Adele Bitton, a four-year-old girl who was injured in 2013 when the car she was riding in was attacked by rocks, was buried a day after dying from long-term complications from her injuries, The Times of Israel reported today.
Her parents spoke at her funeral, which attended by hundreds of people, near the family’s home in the community of Yakir, in the West Bank.
“When you were a baby, you didn’t like to sleep,” her mother, Adva Bitton eulogized at the funeral. “‘No sleep, Ima [Mother],’ you would wake up at night and cry ‘Abba [Father], Ima, pacifier, bottle, no sleep.’ Now I understand that you had to get things done. You managed to get a lot done in this short life.”
Bitton referred to the stone-throwing attack as “the day your body was murdered by the evil people, but your soul continued to pulsate.”
“You didn’t give up, my warrior, the terrorists didn’t manage to take away your beauty, my beauty, my heart is breaking,” she said.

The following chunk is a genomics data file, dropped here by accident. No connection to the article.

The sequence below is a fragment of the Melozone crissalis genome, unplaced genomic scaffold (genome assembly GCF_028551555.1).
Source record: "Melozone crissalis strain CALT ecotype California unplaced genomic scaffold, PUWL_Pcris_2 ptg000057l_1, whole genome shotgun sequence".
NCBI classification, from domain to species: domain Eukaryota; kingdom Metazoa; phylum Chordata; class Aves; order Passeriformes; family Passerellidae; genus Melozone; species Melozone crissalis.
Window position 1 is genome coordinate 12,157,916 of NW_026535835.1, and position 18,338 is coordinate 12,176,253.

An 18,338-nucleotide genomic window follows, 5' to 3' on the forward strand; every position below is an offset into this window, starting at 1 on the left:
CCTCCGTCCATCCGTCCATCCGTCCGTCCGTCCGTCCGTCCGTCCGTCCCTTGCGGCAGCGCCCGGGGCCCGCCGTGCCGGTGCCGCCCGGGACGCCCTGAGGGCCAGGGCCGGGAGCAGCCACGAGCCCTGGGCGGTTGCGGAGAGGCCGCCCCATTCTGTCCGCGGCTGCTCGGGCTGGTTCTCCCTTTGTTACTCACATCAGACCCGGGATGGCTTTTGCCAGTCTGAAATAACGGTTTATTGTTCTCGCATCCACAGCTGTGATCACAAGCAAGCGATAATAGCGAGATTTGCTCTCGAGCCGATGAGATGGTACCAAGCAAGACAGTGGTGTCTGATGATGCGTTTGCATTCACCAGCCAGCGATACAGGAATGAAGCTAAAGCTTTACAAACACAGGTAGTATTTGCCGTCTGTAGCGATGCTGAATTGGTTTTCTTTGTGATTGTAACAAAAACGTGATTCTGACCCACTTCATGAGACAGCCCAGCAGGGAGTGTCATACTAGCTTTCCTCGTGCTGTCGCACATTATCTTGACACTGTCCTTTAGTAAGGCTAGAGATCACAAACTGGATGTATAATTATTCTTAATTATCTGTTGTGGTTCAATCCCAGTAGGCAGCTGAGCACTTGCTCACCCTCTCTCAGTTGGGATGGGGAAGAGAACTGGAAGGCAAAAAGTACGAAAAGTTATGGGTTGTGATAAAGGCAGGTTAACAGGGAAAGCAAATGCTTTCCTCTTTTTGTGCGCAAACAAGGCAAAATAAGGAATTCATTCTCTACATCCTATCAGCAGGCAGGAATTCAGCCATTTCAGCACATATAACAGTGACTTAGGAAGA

Adele Bitton suffered severe brain damage after a car driven by her mother was hit by rocks, causing their car to veer into a truck. Her case was highlighted by a website called The Truth about Palestinian Rock-Throwing, dedicated to illustrating the dangers of a seemingly harmless activity. The founders of the website cited as one of their goals, “to present the facts about one of the most savage forms of Palestinian terrorism – rock-throwing against civilians, and the cars in which they are riding.”
In 1990, after major injuries were caused by teenage boys tossing rocks onto the Capitol Beltway, The Washington Post editorialized that there was little difference “between assault with a deadly weapon – a shooting – and assault with rocks that hit cars at potentially lethal speeds.”
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